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Excerpt from "Rosemary Gladstar’s Medicinal Herbs: A Beginner’s Guide"

by Rosemary Gladstar

How to Make Your Own Herbal Remedies

Join me in the kitchen! If you know how to cook, you can make effective herbal remedies. Even if you’re a novice in the kitchen, you can still make great herbal remedies. Though there is an art and science to making herbal medicine that can only be perfected over time, it’s easy enough that often your first remedies will be nearly as good as those you make 20 years from now. As your knowledge and understanding of the plants expand, your ability to work with them also deepens. Relationship has as much to do with healing as exact measurements, ingredients, and temperature. Making home herbal remedies is simple, fun, and easy, and the quality of the products you can make yourself in your own wondrous kitchen is as good as that of any product you can purchase, once you learn a few basic steps.

Ginger / Zingiber officinale

Another of our kitchen medicine miracles, ginger runs a close second to garlic in versatility and popularity, both culinarily and medicinally. It’s a tasty remedy, so people are more willing to use it. I often mix ginger with less tasty medicinals to make them more appealing. And ginger is highly regarded as a medicinal herb. It’s an effective remedy for cramps, nausea, morning sickness, and motion sickness. When they were teenagers, my twin daughters found it quite effective for the occasional menstrual cramps they would experience, and they soon turned their friends onto it; hot ginger honey tea was a favorite remedy at Spalding High. While I can generally convince my husband to try anything, he’s especially fond of Hot Ginger Balls, which he uses ardently to calm the motion sickness that often plagues him when he’s deep-sea fishing. Ginger is also wonderfully warming and decongesting; hot ginger tea with lemon and honey and a couple of Cold Care Capsules is often all it takes to activate the immune system.

Growing Ginger

Ginger, a native of Asia, thrives in hot, humid environments in rich, moist soil. I grow ginger year-round in my sunroom, usually starting it from ginger that has sprouted in my kitchen, but the plant goes dormant in the cooler, drier winter temperatures.

Plant pieces of the rhizome with a growing nub or two attached just under the soil. Don’t plant deeply or the rhizome will rot. Water frequently, keep the soil moist, give it plenty of sunshine, and your ginger will thrive. Generally, rhizomes are ready to harvest in 8 to 10 months.

Please note: There is a “wild ginger” native to North America, known as Asarum canadense. Though medicinal as well, Asarum canadense is much stronger and can be toxic if used in large amounts. It is not a replacement for true ginger, Zingiber officinale. Don’t confuse the two; they are entirely different genera.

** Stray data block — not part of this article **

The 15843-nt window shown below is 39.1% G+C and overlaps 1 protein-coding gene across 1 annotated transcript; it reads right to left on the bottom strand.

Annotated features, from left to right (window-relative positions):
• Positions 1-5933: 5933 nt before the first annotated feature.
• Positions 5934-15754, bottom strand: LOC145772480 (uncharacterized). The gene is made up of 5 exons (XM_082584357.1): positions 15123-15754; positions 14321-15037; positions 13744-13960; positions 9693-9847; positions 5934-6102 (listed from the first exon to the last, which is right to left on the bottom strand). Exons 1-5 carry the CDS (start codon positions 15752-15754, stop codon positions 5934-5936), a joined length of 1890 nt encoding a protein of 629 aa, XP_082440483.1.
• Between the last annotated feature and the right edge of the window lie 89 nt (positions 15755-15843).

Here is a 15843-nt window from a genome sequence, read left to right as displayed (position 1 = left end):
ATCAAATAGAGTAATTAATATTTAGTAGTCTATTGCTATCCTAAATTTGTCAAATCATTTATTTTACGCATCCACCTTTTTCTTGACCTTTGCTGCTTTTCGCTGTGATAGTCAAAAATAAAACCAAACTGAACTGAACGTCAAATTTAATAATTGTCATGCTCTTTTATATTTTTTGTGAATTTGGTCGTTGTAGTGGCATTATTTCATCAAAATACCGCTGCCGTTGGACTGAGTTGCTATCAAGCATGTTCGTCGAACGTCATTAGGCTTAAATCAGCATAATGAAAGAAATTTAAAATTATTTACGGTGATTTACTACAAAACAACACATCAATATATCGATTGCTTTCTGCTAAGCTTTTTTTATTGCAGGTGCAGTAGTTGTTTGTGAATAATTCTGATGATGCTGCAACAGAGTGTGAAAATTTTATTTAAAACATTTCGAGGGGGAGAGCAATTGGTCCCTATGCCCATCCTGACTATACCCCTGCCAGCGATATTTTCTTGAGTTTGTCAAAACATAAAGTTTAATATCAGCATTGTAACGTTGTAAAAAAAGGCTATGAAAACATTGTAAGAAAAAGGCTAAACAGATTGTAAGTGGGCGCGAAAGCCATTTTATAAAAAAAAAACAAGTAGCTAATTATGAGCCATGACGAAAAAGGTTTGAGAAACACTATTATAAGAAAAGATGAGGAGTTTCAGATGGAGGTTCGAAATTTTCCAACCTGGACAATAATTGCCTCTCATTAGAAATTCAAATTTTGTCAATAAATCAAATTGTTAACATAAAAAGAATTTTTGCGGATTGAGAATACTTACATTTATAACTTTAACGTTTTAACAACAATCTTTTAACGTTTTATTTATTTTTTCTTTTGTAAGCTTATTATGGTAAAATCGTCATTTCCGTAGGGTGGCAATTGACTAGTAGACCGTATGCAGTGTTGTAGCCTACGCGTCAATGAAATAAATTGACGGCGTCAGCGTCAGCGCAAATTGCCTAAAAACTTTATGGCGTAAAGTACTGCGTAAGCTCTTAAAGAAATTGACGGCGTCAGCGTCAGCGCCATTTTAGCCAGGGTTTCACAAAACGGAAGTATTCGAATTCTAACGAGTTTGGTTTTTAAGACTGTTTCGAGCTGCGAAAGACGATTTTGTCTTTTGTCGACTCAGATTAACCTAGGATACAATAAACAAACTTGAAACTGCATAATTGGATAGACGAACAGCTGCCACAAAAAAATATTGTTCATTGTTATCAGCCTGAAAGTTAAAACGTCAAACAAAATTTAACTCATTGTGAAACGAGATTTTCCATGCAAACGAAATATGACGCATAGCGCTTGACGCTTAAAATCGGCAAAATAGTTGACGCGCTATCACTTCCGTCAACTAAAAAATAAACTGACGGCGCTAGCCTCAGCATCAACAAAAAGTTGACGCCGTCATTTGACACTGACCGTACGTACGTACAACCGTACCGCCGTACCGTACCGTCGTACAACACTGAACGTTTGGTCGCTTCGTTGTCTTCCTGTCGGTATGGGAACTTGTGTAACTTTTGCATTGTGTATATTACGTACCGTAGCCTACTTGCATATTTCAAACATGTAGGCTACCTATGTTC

Medicinal Uses

Ginger contains a proteolytic enzyme that has been shown to reduce inflammation and help repair damaged joints and cartilage tissue; no wonder it’s been a longtime favorite for treating arthritis and joint pain. It improves circulation in the pelvis and is often a main ingredient in reproductive tonics for men and women and in formulas for menstrual cramps and PMS. Numerous studies confirm that ginger lowers blood-level triglycerides linked to diabetes and heart disease. And several clinical studies find ginger more effective than over-the-counter medications for nausea, motion sickness, and seasickness (something every herbalist knows). Clinical studies also show that ginger rivals antinausea drugs for chemotherapy, without their side effects. Its antiseptic properties make ginger highly effective for treating gastrointestinal infections, and it is used in formulas for food poisoning. It is a popular warming, decongesting herb used for cold-type imbalances such as poor circulation, colds and flus, respiratory congestion, and sore throat. All this and it’s delicious, too!

Hot Ginger Balls (a.k.a. Hot Balls)

2 tablespoons gingerroot powder

1–2 tablespoons carob or unsweetened cocoa powder

1 tablespoon cinnamon powder


To make the balls:

Combine the ginger, carob or cocoa powder, and cinnamon in a bowl, then mix in enough honey so that the mixture takes on the texture of bread dough. Add ½ teaspoon water, mix well, and knead for a few minutes. (Add more ginger powder or carob or cocoa powder to thicken if necessary.) Roll into pea-size balls. Let dry at room temperature or in a dehydrator, and store in a glass jar with a tight-fitting lid. Kept in a cool, dark location, these little balls will keep for 3 to 4 weeks; they’ll keep even longer if stored in the refrigerator.

To use:

Take two or three balls as needed to calm an upset stomach. For motion- or seasickness, take two or three balls an hour before traveling, so they have a chance to start working, then take as needed.

Rosemary Gladstar is a renowned herbal teacher and practitioner with more than 35 years of experience working with herbs. She’s the author of Rosemary Gladstar’s Herbal Recipes for Vibrant Health and Herbal Healing for Women, director of the International Herb Symposium and the annual Women’s Herbal Conference, cofounder of the Traditional Medicinal Tea Company (for which she formulated the original blends), and founding president of the nonprofit United Plant Savers.

Rosemary Gladstar’s Medicinal Herbs: A Beginner’s Guide

Rosemary Gladstar

Storey Publishing, March 2012

224 pages; 7" x 9"

Full-color; photographs throughout

$14.95 paper; ISBN 978-1-61212-005-8


Excerpted from Rosemary Gladstar's Medicinal Herbs: A Beginner's Guide © Rosemary Gladstar. Used with permission of Storey Publishing.

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